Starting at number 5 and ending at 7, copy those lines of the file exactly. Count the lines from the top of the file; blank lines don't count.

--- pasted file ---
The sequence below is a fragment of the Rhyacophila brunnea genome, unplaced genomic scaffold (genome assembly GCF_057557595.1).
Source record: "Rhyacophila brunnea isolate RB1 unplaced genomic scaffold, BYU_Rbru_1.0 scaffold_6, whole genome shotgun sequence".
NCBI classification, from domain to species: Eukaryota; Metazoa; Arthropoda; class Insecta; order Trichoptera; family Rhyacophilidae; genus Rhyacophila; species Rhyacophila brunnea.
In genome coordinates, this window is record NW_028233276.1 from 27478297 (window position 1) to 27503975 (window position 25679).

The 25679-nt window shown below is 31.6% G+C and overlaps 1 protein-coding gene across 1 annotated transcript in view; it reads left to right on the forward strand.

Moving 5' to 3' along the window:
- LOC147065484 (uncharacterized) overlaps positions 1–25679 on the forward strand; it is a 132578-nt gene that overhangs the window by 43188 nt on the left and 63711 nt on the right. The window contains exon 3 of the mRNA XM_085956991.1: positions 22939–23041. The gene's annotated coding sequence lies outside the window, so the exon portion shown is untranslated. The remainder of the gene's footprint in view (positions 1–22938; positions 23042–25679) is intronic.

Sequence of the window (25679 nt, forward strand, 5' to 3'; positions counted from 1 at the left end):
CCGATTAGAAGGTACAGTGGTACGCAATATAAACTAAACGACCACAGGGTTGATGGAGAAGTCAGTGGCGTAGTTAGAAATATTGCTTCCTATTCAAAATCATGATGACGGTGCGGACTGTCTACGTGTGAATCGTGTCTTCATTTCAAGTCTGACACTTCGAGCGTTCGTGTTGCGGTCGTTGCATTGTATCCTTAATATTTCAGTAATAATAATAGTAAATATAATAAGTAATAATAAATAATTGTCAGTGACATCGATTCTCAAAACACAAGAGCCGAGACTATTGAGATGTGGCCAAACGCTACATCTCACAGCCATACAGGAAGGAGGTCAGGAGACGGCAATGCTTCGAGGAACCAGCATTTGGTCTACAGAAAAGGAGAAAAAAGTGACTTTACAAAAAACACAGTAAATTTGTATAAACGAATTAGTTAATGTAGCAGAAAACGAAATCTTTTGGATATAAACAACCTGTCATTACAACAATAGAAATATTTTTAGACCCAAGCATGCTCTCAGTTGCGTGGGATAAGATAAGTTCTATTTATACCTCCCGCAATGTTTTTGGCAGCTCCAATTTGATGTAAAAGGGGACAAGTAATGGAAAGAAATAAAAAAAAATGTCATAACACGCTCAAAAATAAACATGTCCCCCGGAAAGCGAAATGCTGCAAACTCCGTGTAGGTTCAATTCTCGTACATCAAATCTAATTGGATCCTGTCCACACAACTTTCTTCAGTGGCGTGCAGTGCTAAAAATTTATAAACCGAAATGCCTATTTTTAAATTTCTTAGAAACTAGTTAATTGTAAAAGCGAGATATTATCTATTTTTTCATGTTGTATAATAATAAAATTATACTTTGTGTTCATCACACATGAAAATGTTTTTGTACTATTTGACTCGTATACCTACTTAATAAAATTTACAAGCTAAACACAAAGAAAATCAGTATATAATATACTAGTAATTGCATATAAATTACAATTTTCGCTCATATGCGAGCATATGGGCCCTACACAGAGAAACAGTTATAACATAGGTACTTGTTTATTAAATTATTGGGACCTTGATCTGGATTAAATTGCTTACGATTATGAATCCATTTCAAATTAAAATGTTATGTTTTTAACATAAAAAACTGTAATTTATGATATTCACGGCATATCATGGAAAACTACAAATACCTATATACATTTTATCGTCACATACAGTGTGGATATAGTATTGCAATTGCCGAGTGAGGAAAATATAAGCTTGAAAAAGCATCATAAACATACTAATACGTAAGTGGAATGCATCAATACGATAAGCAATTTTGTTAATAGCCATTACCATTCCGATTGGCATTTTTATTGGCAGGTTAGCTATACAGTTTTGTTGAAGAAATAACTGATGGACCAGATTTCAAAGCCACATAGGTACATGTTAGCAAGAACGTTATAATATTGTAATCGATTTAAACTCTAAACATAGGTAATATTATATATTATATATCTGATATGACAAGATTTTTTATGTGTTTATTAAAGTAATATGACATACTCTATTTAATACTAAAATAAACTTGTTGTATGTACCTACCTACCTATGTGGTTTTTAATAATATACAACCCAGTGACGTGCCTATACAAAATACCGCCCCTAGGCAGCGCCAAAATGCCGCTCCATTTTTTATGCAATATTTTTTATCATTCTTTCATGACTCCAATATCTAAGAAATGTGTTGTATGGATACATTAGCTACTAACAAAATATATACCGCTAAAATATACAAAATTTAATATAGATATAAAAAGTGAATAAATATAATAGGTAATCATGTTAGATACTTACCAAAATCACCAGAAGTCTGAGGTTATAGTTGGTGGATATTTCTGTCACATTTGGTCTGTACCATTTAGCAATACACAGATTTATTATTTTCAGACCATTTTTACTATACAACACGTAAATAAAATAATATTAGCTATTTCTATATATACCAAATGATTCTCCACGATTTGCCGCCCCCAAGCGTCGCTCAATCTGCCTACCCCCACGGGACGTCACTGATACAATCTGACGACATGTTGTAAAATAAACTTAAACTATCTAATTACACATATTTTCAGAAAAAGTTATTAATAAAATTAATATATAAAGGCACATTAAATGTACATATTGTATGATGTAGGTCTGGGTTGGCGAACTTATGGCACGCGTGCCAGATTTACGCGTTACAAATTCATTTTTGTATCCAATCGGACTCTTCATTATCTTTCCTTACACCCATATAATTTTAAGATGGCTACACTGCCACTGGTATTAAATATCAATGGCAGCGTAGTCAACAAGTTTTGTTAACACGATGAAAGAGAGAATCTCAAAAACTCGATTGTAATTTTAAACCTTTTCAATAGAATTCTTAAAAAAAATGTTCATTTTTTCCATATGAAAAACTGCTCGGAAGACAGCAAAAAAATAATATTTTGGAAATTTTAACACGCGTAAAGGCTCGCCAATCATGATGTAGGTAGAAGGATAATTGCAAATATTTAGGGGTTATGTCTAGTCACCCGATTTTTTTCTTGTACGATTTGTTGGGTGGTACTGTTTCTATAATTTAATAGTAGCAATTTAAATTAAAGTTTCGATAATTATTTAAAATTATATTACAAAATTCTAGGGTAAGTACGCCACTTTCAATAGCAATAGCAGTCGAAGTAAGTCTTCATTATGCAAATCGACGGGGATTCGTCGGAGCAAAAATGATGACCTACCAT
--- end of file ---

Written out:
The 25679-nt window shown below is 31.6% G+C and overlaps 1 protein-coding gene across 1 annotated transcript in view; it reads left to right on the forward strand.

Moving 5' to 3' along the window:
- LOC147065484 (uncharacterized) overlaps positions 1–25679 on the forward strand; it is a 132578-nt gene that overhangs the window by 43188 nt on the left and 63711 nt on the right. The window contains exon 3 of the mRNA XM_085956991.1: positions 22939–23041. The gene's annotated coding sequence lies outside the window, so the exon portion shown is untranslated. The remainder of the gene's footprint in view (positions 1–22938; positions 23042–25679) is intronic.